Risks And Drivers Comic Strips
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Dilbert: "We only have two people on the third floor. Let's move them to our empty cubes here and sublet the space." The Boss: "Write a business case with all the risks and business drivers and I'll consider it." Dilbert: "I changed my mind. We shouldn't so anything." The boss: "I need a business case for that, too."
Boss: How can you be sure there are no unforeseen risks with this plan? Dilbert: It is not possible to know if one has considered every risk. Therefore, we can never be sure. Boss: So...I can still blame you for any problems that pop up? Dilbert: Yes, that part of the process is still intact.
Dilbert and an executive sit at a table eating lunch. The executive says, "I have these lunches to find out what the workers are thinking. You may speak freely." Dilbert says, "Okay . . . It seems like the company is lacking leadership and direction. The executives squelch all initiative by punishing those who take risks and voice opinions." The executive puts some food on his fork and says, "You leave me little choice but to fling this au gratin potato at your forehead."
Dilbert stands in front of the Boss's desk and asks, "What did you mean when you said all employees are empowered?" Dilbert continues, "Does that mean I can control my own budget, make decisions without twelve levels of approval, and take calculated risks on my own?" The Boss replies, "No, it's just a way to blame employees for not doing the things we tell them not to do." Dilbert hangs his head and says, "No wonder you needed a new word."
Dogbert the headhunter Dogbert: The job pays a hundred thousand. But you'll have to move to a place thats so cold that mercury freezes. Man: I'll take it. How bad could it be? Dogbert: Keep your drivers license on you is you can look up your gender if you forget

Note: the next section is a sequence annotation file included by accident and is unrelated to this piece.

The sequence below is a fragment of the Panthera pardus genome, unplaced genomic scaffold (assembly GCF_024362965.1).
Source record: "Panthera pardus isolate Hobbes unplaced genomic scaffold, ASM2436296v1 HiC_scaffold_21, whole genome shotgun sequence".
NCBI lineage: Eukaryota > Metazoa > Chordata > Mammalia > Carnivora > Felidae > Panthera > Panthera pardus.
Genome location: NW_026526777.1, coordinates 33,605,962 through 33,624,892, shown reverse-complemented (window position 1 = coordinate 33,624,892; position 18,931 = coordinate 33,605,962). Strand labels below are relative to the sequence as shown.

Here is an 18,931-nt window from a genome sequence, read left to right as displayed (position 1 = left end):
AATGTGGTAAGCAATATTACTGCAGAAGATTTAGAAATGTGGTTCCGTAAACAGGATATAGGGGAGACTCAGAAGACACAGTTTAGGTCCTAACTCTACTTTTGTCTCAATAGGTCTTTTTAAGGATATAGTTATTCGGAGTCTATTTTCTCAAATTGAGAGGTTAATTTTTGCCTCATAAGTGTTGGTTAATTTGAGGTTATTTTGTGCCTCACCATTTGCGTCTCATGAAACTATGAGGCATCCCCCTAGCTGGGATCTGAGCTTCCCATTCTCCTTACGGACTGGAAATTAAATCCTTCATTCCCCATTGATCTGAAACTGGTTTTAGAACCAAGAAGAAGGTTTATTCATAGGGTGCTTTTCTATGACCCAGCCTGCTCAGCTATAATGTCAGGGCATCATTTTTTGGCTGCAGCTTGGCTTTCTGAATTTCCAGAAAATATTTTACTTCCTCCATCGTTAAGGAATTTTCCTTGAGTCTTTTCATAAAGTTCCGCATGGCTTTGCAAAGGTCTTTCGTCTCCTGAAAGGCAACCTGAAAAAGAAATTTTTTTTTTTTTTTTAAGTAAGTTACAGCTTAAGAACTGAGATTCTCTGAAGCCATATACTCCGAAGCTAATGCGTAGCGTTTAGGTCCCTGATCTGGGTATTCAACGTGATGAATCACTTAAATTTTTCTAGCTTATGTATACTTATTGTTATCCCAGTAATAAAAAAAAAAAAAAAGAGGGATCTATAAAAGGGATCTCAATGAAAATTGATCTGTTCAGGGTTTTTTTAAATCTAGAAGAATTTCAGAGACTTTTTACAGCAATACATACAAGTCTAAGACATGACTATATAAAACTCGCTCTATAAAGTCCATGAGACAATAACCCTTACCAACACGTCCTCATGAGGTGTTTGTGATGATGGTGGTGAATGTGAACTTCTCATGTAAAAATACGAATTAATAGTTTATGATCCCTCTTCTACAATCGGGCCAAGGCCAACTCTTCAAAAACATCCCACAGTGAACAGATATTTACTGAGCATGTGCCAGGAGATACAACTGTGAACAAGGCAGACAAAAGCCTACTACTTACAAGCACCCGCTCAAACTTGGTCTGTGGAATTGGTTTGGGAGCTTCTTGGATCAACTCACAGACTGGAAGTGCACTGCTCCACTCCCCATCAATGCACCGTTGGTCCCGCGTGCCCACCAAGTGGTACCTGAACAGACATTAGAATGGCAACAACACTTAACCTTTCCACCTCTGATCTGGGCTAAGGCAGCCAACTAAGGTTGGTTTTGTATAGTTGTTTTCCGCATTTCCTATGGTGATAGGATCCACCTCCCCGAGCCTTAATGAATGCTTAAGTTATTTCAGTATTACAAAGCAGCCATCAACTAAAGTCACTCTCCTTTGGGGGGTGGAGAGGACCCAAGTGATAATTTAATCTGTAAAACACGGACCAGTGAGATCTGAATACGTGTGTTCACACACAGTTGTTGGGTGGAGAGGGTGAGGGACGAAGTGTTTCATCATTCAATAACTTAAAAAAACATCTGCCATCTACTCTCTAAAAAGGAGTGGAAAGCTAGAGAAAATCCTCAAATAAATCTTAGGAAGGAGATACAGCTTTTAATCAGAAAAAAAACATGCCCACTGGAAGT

The caption reads, "Dogbert tweaks Tina the brittle tech writer." Dogbert asks Tina, "What do you think of the movie 'Thelma and Louise?'" Tina responds, "I know what you're trying to say. You think all women are bad drivers. That's really the point of the movie, isn't it??" The caption reads, "If you're not offended yet, tune in tomorrow." Dogbert asks Tina, "The 'Three Stooges?'" Tina cries, "Why are ALL of the documentaries about MEN??!"
Dogbert sits on a stool and Dilbert sits in a chair. Dogbert says, "This lesson in interpersonal skills involves listening to a stupid person without rolling your eyes." A man says, "My computer screen says, 'Press any key to continue.' Can I borrow your keys? Mine are locked in my Yugo." Dilbert covers his eyes and thinks, "Must focus . . . Must . . . Focus . . ." The man says, "I could break the driver's side window . . . But it's bad enough that the windshield is gone."
The Boss says to Dilbert, "We'll need a risk analysis on this project before I can approve it." He hands Dilbert some papers. Dilbert types on his computer: Risk 1 Indecisiveness, Risk 2 Overanalysis, Risk 3: Cluelessness, Rik 4: Micromanagement... The Boss says, "I don't understand these risks,." Dilbert says, "That's number thirty-six."
Dilbert is talking on the telephone and says, "Is this Skeptics Association? I need your help to prove my rat isn't psychic." Dilbert holds the phone and says, "My name is Dilbert. Yes, I can prove it; I have a pssport and a driver's license. Well, yeah. It's easy to get a fake ID, but..." Hours later... Dilbert is still on the phone, his hair is a mess and he says, "...Okay, what if I take a DNA test? No, I can't prove I've never been cloned!!" He's angry.
Dilbert sits at a conference table with three other people. A man says, "Maybe Dilbert can tell us if our plan is technically feasible." Dilbert thinks, "For dramatic effect I'll scoff loudly." Dilbert thinks, "I'll just sort of laugh and snort and take a breath at the same time." Dilbert makes a strange noise. Dilbert thinks, "Oh no! Some spittle went down my air pipe . . . I'm choking." Dilbert falls over in his chair and makes choking noises. A woman asks, "Should we do something?" A man replies, "We're over our headcount, you know." Back at home, Dilbert tells Dogbert, ". . . And so I survived, but my professional credibility took a hit." Dogbert replies, "You knew the risks when you became an engineer."